This shouldn't work?

def get_picture(self):
    if self.width > 50 or self.height > 50:
      return "Too big for picture."
      width = "".join(repeat("*",self.width))
      height = "".join(repeat(f"{width}\n",self.height))
      return height

As you can see, in the width variable i repeat the * character as many times as needed and in the height variable i add the newline character and repeat the line as many times as needed.
Logic would dictate the end result of this be something like "**\n**\n". That newline character at the end would make the test fail so i used rstrip() to get rid of it.
Thing is using rstrip() didn’t remove the newline character at the end and removing rstrip() returned the correct result for the test. Does anyone know why this happens?

EDIT: link to the replit: boilerplate-polygon-area-calculator - Replit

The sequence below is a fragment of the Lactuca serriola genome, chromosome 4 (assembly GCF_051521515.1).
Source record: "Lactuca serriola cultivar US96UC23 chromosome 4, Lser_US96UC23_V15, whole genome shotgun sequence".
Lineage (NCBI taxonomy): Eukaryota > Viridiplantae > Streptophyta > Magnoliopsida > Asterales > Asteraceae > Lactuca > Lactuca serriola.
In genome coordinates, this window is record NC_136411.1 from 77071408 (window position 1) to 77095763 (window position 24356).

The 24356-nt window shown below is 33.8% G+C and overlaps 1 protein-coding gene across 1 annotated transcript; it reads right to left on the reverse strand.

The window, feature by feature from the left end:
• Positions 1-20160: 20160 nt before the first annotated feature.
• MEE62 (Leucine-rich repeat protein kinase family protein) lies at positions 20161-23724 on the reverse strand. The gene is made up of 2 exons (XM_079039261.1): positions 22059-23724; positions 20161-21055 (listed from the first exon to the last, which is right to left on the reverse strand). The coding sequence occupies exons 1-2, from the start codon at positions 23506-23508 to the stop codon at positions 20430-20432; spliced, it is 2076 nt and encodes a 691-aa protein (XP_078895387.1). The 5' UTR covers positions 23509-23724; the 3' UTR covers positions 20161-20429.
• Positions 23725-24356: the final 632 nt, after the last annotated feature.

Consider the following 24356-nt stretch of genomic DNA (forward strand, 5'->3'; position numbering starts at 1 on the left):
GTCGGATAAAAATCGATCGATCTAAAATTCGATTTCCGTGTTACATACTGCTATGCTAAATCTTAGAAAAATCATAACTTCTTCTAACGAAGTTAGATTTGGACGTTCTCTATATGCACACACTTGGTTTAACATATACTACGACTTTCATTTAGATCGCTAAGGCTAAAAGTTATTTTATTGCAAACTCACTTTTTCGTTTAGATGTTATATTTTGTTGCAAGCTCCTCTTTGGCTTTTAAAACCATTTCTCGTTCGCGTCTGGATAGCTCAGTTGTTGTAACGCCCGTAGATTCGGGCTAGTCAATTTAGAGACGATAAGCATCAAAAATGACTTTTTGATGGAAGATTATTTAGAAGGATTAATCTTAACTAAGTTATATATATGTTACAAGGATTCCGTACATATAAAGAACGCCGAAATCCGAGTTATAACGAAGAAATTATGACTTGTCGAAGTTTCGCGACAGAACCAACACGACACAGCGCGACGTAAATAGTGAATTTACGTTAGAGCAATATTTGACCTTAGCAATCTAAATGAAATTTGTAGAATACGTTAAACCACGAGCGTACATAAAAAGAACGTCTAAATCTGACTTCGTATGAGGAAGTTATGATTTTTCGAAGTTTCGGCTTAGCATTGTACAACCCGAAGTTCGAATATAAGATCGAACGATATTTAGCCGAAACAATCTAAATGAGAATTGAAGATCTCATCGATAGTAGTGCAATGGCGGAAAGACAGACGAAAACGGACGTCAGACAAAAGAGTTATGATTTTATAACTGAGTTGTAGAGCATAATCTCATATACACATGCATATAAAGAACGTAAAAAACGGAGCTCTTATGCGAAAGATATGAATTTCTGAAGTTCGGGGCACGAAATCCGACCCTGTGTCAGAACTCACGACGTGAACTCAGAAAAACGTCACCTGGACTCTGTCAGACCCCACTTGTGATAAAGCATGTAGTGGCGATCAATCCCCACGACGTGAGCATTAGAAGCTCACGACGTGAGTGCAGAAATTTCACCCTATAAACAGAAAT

But it is expected to have new line character at the end of each line, isn’t it?

I’ve edited your post for readability. When you enter a code block into a forum post, please precede it with a separate line of three backticks and follow it with a separate line of three backticks to make it easier to read.

You can also use the “preformatted text” tool in the editor (</>) to add backticks around text.

See this post to find the backtick on your keyboard.
Note: Backticks (`) are not single quotes (’).

Not at the end of the last line i believe

1 Like

get_picture: Returns a string that represents the shape using lines of “". The number of lines should be equal to the height and the number of "” in each line should be equal to the width. There should be a new line (\n) at the end of each line. If the width or height is larger than 50, this should return the string: “Too big for picture.”.

Newline character is expected on every single line, as I read the instructions.

I guess this is a mix of missreading and assuming things from previous challenges on my end then

It seems to be a convention thing.
“a long string on one line”
“a long string/n
over two lines”
The new line is used as a continuation indicator, not as a string terminator.

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